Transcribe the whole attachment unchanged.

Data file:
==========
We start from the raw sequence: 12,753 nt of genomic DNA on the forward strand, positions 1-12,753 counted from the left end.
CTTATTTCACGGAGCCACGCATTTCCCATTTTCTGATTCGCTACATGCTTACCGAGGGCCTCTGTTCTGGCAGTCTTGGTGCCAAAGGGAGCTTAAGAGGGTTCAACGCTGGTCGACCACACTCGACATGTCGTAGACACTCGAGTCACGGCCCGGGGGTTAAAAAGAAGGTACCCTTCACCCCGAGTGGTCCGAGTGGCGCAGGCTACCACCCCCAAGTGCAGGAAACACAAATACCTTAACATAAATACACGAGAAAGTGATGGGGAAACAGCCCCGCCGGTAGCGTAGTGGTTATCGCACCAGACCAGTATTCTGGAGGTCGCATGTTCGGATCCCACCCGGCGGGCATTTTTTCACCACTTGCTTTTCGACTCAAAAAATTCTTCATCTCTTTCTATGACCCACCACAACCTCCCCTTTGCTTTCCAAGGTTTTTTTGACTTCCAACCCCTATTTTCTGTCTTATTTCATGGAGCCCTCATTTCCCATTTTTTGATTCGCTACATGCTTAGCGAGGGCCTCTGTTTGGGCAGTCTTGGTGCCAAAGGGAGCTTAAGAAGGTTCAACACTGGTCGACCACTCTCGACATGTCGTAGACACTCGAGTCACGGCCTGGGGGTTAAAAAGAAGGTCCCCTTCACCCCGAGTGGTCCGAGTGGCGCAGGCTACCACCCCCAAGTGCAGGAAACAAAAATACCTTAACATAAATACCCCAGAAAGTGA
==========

We start from the raw sequence: 12,753 nt of genomic DNA on the forward strand, positions 1-12,753 counted from the left end.
CTTATTTCACGGAGCCACGCATTTCCCATTTTCTGATTCGCTACATGCTTACCGAGGGCCTCTGTTCTGGCAGTCTTGGTGCCAAAGGGAGCTTAAGAGGGTTCAACGCTGGTCGACCACACTCGACATGTCGTAGACACTCGAGTCACGGCCCGGGGGTTAAAAAGAAGGTACCCTTCACCCCGAGTGGTCCGAGTGGCGCAGGCTACCACCCCCAAGTGCAGGAAACACAAATACCTTAACATAAATACACGAGAAAGTGATGGGGAAACAGCCCCGCCGGTAGCGTAGTGGTTATCGCACCAGACCAGTATTCTGGAGGTCGCATGTTCGGATCCCACCCGGCGGGCATTTTTTCACCACTTGCTTTTCGACTCAAAAAATTCTTCATCTCTTTCTATGACCCACCACAACCTCCCCTTTGCTTTCCAAGGTTTTTTTGACTTCCAACCCCTATTTTCTGTCTTATTTCATGGAGCCCTCATTTCCCATTTTTTGATTCGCTACATGCTTAGCGAGGGCCTCTGTTTGGGCAGTCTTGGTGCCAAAGGGAGCTTAAGAAGGTTCAACACTGGTCGACCACTCTCGACATGTCGTAGACACTCGAGTCACGGCCTGGGGGTTAAAAAGAAGGTCCCCTTCACCCCGAGTGGTCCGAGTGGCGCAGGCTACCACCCCCAAGTGCAGGAAACAAAAATACCTTAACATAAATACCCCAGAAAGTGA